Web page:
Four biblical words pertain to the role of what should be the most significant (scripturally speaking, that is) church leader. Briefly and simplistically, here are the four:
- Poimen ≈ shepherd, pastor
- Episkopos ≈ bishop, overseer
- Presbuteros ≈ elder
- Hegoumenoi ≈ leaders
Ever since I learned the first word, I’ve loved it. There is so much shepherd/sheep imagery in scripture, and this concept of poimen is richly descriptive of caring for a group. In any NC writings that are clear on this subject, poimenoi is a plural group. Notably, 1 Peter 5:2 is a word from an apostle who views himself as a sort of “fellow shepherd” (NOT as a fledgling “pope,” mind you!) to other shepherds. I suppose that since Peter’s audience is a group of churches, not a single church, it might be that there is a single poimen in some church, but never do the NC writings assume one man has charge of a church.
Episkopos comes to mind somewhat less frequently. It connotes considering, overseeing, reflecting on, and even visiting, e.g., the sick. This word is also important when attempting to gain a more thorough understanding of the biblically based role of church leaders, and it should probably come to mind more often. Overseeing is certainly an important part of some “leadering.”
I tend not to use, or even think about, the word-concept presbuteros much–it refers, in part, to seniority. I’m more interested in spiritual qualities than checklists of “qualifications” and chronological age. In this case, the connotation can be quite positive–not “old and decrepit,” but rather, “old and therefore experienced and worthy of attention.”
I knew a man who was an “elder” of a church at 35. That made sense, because he had been a Christian for 20 years, had a believing family, and was in a very young church. (Then there are those Mormon “elders”–20-year-olds sent on missions. Not a silly practice, but a downright ludicrous label for them.) The human context is important when considering the age factor: if there are wise, spiritual men in their 60s, 70s, and 80s, no 35-year-old should be a presbuteros.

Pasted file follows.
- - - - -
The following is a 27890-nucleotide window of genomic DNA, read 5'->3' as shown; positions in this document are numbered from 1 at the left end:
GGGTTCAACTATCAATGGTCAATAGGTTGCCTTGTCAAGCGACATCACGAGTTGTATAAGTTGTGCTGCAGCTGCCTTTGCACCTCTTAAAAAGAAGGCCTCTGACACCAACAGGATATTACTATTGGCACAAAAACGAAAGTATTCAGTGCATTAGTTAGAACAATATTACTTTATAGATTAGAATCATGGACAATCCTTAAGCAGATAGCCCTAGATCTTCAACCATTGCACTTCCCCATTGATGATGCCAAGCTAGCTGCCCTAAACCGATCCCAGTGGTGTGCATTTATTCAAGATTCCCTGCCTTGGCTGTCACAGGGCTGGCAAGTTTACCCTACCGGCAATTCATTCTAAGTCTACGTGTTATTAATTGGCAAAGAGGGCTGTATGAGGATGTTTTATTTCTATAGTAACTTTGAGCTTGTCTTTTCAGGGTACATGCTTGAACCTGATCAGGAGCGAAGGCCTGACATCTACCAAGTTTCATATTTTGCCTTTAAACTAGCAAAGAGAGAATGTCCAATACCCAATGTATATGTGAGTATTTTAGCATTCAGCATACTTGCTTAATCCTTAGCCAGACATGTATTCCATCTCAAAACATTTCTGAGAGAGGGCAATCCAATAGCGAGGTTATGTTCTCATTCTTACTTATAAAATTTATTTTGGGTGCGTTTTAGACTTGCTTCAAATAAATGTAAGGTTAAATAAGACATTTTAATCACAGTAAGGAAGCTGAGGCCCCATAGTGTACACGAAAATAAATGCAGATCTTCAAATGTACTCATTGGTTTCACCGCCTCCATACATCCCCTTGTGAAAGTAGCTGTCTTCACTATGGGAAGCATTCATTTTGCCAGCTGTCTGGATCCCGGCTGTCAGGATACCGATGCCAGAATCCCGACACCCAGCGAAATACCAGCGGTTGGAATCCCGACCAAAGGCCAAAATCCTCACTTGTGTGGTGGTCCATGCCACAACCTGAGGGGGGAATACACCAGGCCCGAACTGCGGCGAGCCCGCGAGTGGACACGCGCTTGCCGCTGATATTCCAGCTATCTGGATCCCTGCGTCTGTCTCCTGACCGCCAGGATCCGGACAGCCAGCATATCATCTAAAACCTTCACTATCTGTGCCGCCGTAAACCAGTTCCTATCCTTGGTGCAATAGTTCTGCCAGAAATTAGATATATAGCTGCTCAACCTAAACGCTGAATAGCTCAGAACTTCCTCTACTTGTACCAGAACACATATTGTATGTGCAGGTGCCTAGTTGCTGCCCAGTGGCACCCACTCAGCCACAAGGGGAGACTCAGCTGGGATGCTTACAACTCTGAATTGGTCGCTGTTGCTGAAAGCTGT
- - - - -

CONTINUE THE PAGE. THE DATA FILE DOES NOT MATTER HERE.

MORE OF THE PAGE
When disagreement occurs over doctrinal or procedural matters, I am hard-pressed to ignore the simple fact that I have been a Christian leader longer than one of my church’s presbuteroi has been a regenerate believer. I don’t often claim much wisdom. It’s not one of my gifts. 🙂 But I do have experience, and even though a “presbuter” may have a few chronological years on me and is in some ways a better “shepherd” or “overseer” than I could ever be, I could actually function as his “elder” in the faith.
I tried to squelch this observation a few weeks ago; truth be told, I’d prefer not to think about it. But the man’s lesser spiritual experience (here, I’m avoiding the word “maturity,” because he’s probably more mature than I in several respects) keeps rising in my consciousness.
Next … hegoumenoi (more interesting stuff!)